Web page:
CBW started as a joint venture with AT&T Wireless. Originally, AT&T Wireless owned 20% of CBW. When AT&T Wireless was purchased by Cingular, now known as AT&T Mobility, control of the 20% stake passed to Cingular as well. On February 17, 2006, Cincinnati Bell took full control of CBW by purchasing Cingular's 20% ownership for $83 million. As a part of the deal, Cincinnati Bell and Cingular secured lower roaming charges network on each other's respective GSM networks. CBW's GSM network provides local services in Cincinnati.
Cincinnati Bell Wireless ended the year 2007 with 571,000 wireless subscribers.
Internet access 
Cincinnati Bell offers Internet access to customers in its service area. Cincinnati Bell's Fuse Internet Service provides dial-up access, while its broadband access is through its ZoomTown ADSL service. ZoomTown customers still connect to the Internet through an Internet service provider. Typically, ZoomTown is used in conjunction with Cincinnati Bell's ISP, Fuse, although other local ISPs are available. ZoomTown's ADSL technology currently offers three speeds of 5 Mbit/s and 768 kbit/s downstream. ZoomTown started service in 1999. Its primary competitors for broadband Internet access are Time Warner Cable's Road Runner and Insight Communications cable Internet services in the Ohio and Kentucky markets, respectively. Cincinnati Bell also offers a service called ZoomTown Plus that bundles Internet access with news, reference, and entertainment content, provided though Synacor. Cincinnati Bell has started offering Zoomtown Internet at speeds from 5 Mbit/s up to 100 Mbit/s in conjunction with its FiOptics services. The availability is limited to areas currently wired for FiOptics, and other FiOptics services are not required. They no longer offer speed of greater than 5 Mbit/s with only their ADSL services in areas currently covered by FiOptics.
Fiber optics 
In late 2008, Cincinnati Bell started offering a fiber-optic communications (Internet, telephone, and IPTV) service called FiOptics, similar to the FiOS service offered by Verizon Communications. Cincinnati Bell is currently in the process of rolling out the new service to select communities in the Cincinnati area. FiOptics runs fiber to the home, augmented by fiber to the node.
In 2011, Cincinnati Bell became the first telecommunications company to also provide retail energy service. Through a partnership with Viridian Energy, Cincinnati Bell Energy competes with several other alternative electricity retailers for the power generation portion of customers' electricity bills. The subsidiary advertises that its service is entirely sourced from regional wind power certified by Green-e Energy.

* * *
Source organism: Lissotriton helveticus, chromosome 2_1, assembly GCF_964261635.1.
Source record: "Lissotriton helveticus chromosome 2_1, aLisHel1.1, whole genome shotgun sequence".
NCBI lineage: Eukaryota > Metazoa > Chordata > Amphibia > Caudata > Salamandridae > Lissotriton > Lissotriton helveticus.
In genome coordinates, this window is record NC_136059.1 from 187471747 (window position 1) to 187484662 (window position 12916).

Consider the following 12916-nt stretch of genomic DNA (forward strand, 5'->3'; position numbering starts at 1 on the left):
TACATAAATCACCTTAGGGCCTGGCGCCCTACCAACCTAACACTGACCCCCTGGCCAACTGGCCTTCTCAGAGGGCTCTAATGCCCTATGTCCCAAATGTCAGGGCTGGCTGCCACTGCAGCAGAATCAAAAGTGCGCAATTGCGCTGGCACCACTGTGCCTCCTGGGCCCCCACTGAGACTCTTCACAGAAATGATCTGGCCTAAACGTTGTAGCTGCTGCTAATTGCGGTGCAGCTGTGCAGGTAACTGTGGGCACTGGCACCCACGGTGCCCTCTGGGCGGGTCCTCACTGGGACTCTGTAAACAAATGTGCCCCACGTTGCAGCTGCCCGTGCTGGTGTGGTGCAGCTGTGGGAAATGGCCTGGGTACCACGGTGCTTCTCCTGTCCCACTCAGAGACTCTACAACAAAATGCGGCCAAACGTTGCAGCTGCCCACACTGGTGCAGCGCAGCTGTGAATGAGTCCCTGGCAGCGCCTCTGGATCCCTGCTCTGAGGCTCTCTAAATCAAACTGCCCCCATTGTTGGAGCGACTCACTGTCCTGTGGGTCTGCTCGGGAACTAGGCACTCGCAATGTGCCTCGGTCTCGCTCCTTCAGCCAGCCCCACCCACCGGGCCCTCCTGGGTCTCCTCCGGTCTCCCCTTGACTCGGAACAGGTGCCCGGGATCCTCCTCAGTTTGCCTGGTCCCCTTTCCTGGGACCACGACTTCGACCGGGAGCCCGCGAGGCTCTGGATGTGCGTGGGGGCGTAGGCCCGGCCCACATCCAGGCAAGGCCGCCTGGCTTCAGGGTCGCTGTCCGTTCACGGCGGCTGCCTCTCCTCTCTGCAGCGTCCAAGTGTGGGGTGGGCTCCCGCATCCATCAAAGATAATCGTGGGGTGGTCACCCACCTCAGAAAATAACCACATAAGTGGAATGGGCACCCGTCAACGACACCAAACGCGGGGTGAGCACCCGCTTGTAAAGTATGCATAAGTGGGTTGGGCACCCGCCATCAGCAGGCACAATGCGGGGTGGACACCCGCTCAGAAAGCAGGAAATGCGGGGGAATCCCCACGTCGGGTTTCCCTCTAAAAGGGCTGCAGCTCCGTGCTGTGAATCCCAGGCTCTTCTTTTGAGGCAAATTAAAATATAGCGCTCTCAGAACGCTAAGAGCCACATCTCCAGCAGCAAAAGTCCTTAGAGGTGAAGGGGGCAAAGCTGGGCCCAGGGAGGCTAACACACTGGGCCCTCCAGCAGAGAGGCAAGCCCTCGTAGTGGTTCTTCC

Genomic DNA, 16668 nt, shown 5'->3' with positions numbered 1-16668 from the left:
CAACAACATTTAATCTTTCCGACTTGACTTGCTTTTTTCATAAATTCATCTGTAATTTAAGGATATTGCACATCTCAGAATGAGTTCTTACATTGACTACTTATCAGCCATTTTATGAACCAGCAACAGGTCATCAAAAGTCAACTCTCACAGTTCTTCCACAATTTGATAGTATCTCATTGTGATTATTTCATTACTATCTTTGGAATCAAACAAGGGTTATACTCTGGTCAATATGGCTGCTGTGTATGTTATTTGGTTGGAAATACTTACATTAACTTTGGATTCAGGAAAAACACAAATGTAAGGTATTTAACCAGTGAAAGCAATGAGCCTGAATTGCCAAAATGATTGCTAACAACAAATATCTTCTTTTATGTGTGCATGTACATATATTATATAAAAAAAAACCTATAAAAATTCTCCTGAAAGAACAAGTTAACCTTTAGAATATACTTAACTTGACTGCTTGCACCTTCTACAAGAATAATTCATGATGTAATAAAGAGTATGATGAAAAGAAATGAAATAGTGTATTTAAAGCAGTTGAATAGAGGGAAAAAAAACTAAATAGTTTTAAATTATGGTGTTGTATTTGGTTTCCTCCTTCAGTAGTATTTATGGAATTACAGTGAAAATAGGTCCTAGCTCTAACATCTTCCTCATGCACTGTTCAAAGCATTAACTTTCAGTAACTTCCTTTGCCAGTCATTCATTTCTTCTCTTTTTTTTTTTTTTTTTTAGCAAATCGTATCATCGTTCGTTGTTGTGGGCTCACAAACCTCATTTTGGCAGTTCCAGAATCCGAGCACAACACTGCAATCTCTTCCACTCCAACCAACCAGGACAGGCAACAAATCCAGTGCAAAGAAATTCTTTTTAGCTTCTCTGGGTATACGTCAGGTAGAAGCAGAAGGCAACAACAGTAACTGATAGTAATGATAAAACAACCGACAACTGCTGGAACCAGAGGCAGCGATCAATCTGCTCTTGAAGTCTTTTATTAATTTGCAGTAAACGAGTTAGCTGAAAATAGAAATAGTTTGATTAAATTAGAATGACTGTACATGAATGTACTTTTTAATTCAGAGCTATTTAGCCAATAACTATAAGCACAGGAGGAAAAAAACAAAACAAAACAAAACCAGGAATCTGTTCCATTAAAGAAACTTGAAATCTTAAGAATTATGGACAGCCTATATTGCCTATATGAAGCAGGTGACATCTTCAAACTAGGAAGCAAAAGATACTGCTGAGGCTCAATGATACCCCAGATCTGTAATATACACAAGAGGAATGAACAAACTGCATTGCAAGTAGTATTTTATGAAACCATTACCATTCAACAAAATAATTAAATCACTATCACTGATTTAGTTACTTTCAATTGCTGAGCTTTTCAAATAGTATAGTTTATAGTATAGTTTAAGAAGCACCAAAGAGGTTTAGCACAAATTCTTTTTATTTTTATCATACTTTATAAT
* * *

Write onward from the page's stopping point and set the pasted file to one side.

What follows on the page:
See also 
- AT&T Annual Report 1983. Accessed April 27, 2012
- Reliable Home Phone Service from Cincinnati Bell Section of Cincinnati Bell's website still using the Bell logo with modifier.
- "Wiretapping". Congressional Record. 1989-04-18.
- Buckley, Sean (2011-07-07). "Cincinnati Bell's new broadband and energy ventures are all about survival". FierceTelecom (FierceMarkets). Retrieved 2011-09-12. More than one of
- AT&T Corporate Information - News Room
- "Small US Operators - Q4 2007 Results". March 11, 2008.
- Cincinnati Bell Consumer Homepage
- "Cincinnati Bell Accelerates Its Zoomtown High-Speed Internet Access Service With Synacor-Built Portal And Premium Content Package" (Press release). Synacor, Inc. January 3, 2005.
- Arnason, Bernie (September 29, 2009). "Cincinnati Bell Makes GPON Moves, Follows FiOS Lead". Retrieved November 10, 2009.
- Matterise, John (October 30, 2009). "Cincinnati Bell Rolls out FiOptics TV". Retrieved November 10, 2009.[dead link]
- "Cincinnati Bell Energy Launches Green Energy Service" (Press release). Cincinnati Bell Energy (Business Wire). 2011-07-21. Retrieved 2011-09-12.
- "Get Answers to Frequently Asked Questions About Cincinnati Bell Energy". Cincinnati Bell. Retrieved 2011-09-12.
- Cincinnati Bell's corporate information site
- Cincinnati Bell Wireless Official website
- Cincinnati Bell Wireless coverage maps
- ZoomTown customer Web portal
- ZoomTown Customer reviews at Broadband Reports
- ZoomTown/Fuse/Cincinnati Bell ISP Class Action Lawsuit Info